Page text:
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Vancouver Sun Run to donate $10 per late entry for Boston Marathon victims

The Vancouver Sun Run will donate $10 from every late entry to Sunday’s race to help victims and their families after the bombings at the Boston Marathon left three people dead and more than 170 injured.
The Vancouver Sun Run will donate $10 from every late entry to Sunday’s race to help victims and their families after the bombings at the Boston Marathon left three people dead and more than 170 injured. Vancouver Sun

VANCOUVER – The Vancouver Sun Run will donate $10 from every late entry to Sunday’s race to help victims and their families after the bombings at the Boston Marathon left three people dead and more than 170 injured.

Online registration closed midnight Tuesday for Canada’s largest 10-kilometre run, but organizers say people who want to participate can still sign up in person at BC Place beginning at 4 p.m. Thursday.

The fee for those who register late goes up by $10 to $60, but the plan is to donate that $10 from every late entry to the families, said Jamie Pitblado, vice-president of promotions and community investment for The Vancouver Sun and The Province.

He said the money would go to One Fund Boston, which is an official charity that is collecting donations for the victims and their families.

And if a surge in registration continues, organizers could raise anywhere from $25,000 to $40,000.

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Registration for The Sun Run again spiked on Tuesday after doubling on Monday from the previous year. Pitblado said 965 new participants signed up Tuesday, compared with just over 500 on the same day last year. On Monday, 691 registered, compared with 343 the year previous.

As online registration closed at midnight, there were 46,048 participants.

“It was unbelievable,” said Pitblado on Wednesday. “The trend continues, the swelling of support for those in Boston.” Runners will start the race Sunday morning with an official tribute to Boston, though Pitblado said organizers are still working out the details.

Yellow and blue will colour the streets of downtown Vancouver on Sunday, as many participants don Boston’s official hues to show support for Monday’s bombing victims.

Premier Christy Clark, who is running as part of a team Sunday, plans to wear yellow and blue to honour the victims, said spokesman Sam Oliphant.

Explosive devices made from pressure cookers stuffed with nails and ball bearings killed three people and injured more than 160 people as runners were crossing the finish line Monday at the Boston Marathon.

The person or group responsible for the attack remained unknown early Wednesday, as investigators faced the daunting task of combing through thousands of videos and photographs.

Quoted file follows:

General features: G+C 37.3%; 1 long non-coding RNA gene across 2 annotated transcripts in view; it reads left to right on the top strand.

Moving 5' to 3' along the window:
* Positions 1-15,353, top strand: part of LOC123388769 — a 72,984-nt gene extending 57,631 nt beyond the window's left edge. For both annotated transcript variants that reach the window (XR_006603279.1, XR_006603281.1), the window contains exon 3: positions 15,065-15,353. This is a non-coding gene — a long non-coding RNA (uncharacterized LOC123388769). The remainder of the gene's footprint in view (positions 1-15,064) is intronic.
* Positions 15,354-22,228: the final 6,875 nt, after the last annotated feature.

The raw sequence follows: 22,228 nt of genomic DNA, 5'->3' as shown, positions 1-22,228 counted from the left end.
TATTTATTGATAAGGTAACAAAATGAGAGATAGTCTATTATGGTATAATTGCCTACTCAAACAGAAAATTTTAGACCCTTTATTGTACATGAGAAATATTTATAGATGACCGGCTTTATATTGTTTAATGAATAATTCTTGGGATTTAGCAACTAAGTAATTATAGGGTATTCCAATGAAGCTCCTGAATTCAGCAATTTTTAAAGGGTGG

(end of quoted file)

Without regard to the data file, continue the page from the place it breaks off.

Meanwhile on Wednesday, more Vancouverites returned home from Boston, with horrific tales of narrow escape and aftershock, while others like Stan and Sally Wong were still in the U.S., recovering from the ordeal.

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The couple, speaking from Washington D.C. Wednesday, amid heightened security following a suspicious letter laced with poison was sent to President Barack Obama, said they were still in shock about Monday’s attack.

Sally was running at the exact location where the first bomb exploded and said if she had been running on the other side of the road, she might have been badly injured or killed in the blast.

“Something just came exploding out of my left side, and I thought it was a restaurant explosion,” she said.

When she heard the second explosion coming from where her husband Stan had been waiting on the sideline and had moments earlier high-fived her as she ran past, she began to panic. So she sprinted across the finish line and was one of the last runners they let through before they stopped everyone.

Sally was ushered through and found her bag with her cellphone. When Stan didn’t pick up the first time, Sally said she almost burst into tears.

When she finally heard his voice she was so relieved, as was Stan to know that his wife was not hit by the blast.

“I was at a complete loss and worried about my wife,” he said. “There was so much confusion. I kept thinking what are the odds of my wife running across at the exact time the bomb goes off … She was in shock but she’s really tough.”

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Stan said he had been waiting for his wife to pass at the same spot where the second bomb went off, but after she ran by he moved to go meet her at the finish line. He made it about 200 yards, he said before the second bomb exploded.

“It was pandemonium. Everyone was screaming, kids were crying. I saw a woman covered in blood.”

Stan said he took video of his wife running in that area where the second bomb exploded, but he handed it over to the FBI after investigators on Tuesday made pleas for the public to share any video or photographs from the site of the terror attacks.

SFU psychology professor Rachel Fouladi was only about 600 metres from the finish line of the Boston Marathon but she was stopped when the second bomb exploded.

“In my mind I feel like I finished, even though I didn’t,” she said. “There are more important things in life like family and friends and loved ones, and although this is something I wanted to do, it wasn’t important.”

Although Fouladi won’t be in the Sun Run on Sunday because of final exams, she said she would go for a run at SFU to show support and invite students to join.

 

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